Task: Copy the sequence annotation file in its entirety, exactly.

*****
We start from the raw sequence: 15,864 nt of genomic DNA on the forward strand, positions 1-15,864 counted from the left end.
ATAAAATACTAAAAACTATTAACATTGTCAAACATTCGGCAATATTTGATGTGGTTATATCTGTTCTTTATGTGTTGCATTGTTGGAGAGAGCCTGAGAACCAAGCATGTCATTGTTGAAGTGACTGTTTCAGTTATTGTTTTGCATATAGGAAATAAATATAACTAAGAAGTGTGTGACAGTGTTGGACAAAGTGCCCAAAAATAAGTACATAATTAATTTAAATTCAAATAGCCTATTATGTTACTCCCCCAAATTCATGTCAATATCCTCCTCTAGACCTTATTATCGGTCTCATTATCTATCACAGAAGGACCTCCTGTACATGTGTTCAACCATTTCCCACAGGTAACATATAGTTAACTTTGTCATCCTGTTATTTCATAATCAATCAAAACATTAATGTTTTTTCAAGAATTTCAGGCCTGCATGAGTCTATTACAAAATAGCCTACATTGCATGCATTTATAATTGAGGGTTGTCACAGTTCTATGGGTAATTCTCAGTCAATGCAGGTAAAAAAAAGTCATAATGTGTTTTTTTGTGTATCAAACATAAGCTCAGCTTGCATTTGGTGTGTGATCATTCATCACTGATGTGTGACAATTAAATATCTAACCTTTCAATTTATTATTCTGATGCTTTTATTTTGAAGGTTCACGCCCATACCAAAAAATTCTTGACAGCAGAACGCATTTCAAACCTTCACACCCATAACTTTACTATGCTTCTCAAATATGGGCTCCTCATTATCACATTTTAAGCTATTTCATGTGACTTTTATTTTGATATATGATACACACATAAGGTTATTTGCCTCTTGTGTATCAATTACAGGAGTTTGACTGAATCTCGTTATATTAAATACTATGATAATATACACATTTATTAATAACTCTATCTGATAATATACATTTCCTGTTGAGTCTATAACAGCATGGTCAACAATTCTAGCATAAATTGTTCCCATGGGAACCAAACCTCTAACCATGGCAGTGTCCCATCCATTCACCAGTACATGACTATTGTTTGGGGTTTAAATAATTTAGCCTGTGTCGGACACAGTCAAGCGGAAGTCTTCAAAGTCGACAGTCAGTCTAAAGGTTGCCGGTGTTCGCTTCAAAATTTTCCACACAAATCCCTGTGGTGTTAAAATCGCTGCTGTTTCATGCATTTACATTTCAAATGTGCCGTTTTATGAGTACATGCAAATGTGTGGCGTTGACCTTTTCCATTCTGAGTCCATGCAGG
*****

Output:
We start from the raw sequence: 15,864 nt of genomic DNA on the forward strand, positions 1-15,864 counted from the left end.
ATAAAATACTAAAAACTATTAACATTGTCAAACATTCGGCAATATTTGATGTGGTTATATCTGTTCTTTATGTGTTGCATTGTTGGAGAGAGCCTGAGAACCAAGCATGTCATTGTTGAAGTGACTGTTTCAGTTATTGTTTTGCATATAGGAAATAAATATAACTAAGAAGTGTGTGACAGTGTTGGACAAAGTGCCCAAAAATAAGTACATAATTAATTTAAATTCAAATAGCCTATTATGTTACTCCCCCAAATTCATGTCAATATCCTCCTCTAGACCTTATTATCGGTCTCATTATCTATCACAGAAGGACCTCCTGTACATGTGTTCAACCATTTCCCACAGGTAACATATAGTTAACTTTGTCATCCTGTTATTTCATAATCAATCAAAACATTAATGTTTTTTCAAGAATTTCAGGCCTGCATGAGTCTATTACAAAATAGCCTACATTGCATGCATTTATAATTGAGGGTTGTCACAGTTCTATGGGTAATTCTCAGTCAATGCAGGTAAAAAAAAGTCATAATGTGTTTTTTTGTGTATCAAACATAAGCTCAGCTTGCATTTGGTGTGTGATCATTCATCACTGATGTGTGACAATTAAATATCTAACCTTTCAATTTATTATTCTGATGCTTTTATTTTGAAGGTTCACGCCCATACCAAAAAATTCTTGACAGCAGAACGCATTTCAAACCTTCACACCCATAACTTTACTATGCTTCTCAAATATGGGCTCCTCATTATCACATTTTAAGCTATTTCATGTGACTTTTATTTTGATATATGATACACACATAAGGTTATTTGCCTCTTGTGTATCAATTACAGGAGTTTGACTGAATCTCGTTATATTAAATACTATGATAATATACACATTTATTAATAACTCTATCTGATAATATACATTTCCTGTTGAGTCTATAACAGCATGGTCAACAATTCTAGCATAAATTGTTCCCATGGGAACCAAACCTCTAACCATGGCAGTGTCCCATCCATTCACCAGTACATGACTATTGTTTGGGGTTTAAATAATTTAGCCTGTGTCGGACACAGTCAAGCGGAAGTCTTCAAAGTCGACAGTCAGTCTAAAGGTTGCCGGTGTTCGCTTCAAAATTTTCCACACAAATCCCTGTGGTGTTAAAATCGCTGCTGTTTCATGCATTTACATTTCAAATGTGCCGTTTTATGAGTACATGCAAATGTGTGGCGTTGACCTTTTCCATTCTGAGTCCATGCAGG